1. The granting of an individual aid without the need for “further implementing measures” – In the judgment under appeal, the GC stated that the existence of further implementing measures, within the meaning of Article 1(d) of Regulation 2015/1589, entails a degree of discretion on the part of the tax authority adopting the measures in question, allowing it to influence the amount or the characteristics of the aid or the conditions under which it is granted. By contrast, the mere technical application of the act does not constitute a further implementing measure.  Thus, the decisive question is whether the authorities have a real decision-making discretion or only a bound decision-making competence.  For the GC, the Belgian Ruling Commission enjoyed a margin of discretion concerning, inter alia, the amount of the excess profit and the conditions under which the exemption was granted.  In the words of the GC, downward profit adjustments resulted from a qualitative and quantitative case-by-case assessment and not from a mere technical application of the relevant regulatory framework.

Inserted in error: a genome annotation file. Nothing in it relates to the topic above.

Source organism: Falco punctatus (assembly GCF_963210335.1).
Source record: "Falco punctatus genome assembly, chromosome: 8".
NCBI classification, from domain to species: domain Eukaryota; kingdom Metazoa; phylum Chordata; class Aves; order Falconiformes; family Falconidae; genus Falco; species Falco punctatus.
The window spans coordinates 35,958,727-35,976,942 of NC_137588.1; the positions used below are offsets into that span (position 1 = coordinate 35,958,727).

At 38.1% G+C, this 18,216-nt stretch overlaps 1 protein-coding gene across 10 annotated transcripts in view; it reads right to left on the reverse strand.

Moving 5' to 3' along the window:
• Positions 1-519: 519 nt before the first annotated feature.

Again, the AG disagrees with the GC and states that the downward profit adjustments were always made using the same method, without any exception.  Nothing indicates that the Belgian Ruling Commission could make different profit adjustments for two identical corporate taxpayers under similar circumstances. In particular, the Belgian Ruling Commission itself told the E.U. Commission that they never rejected any corporate taxpayer's application for an ATR.  Hence, for the AG, the GC erred in law in finding that further implementing measures were required.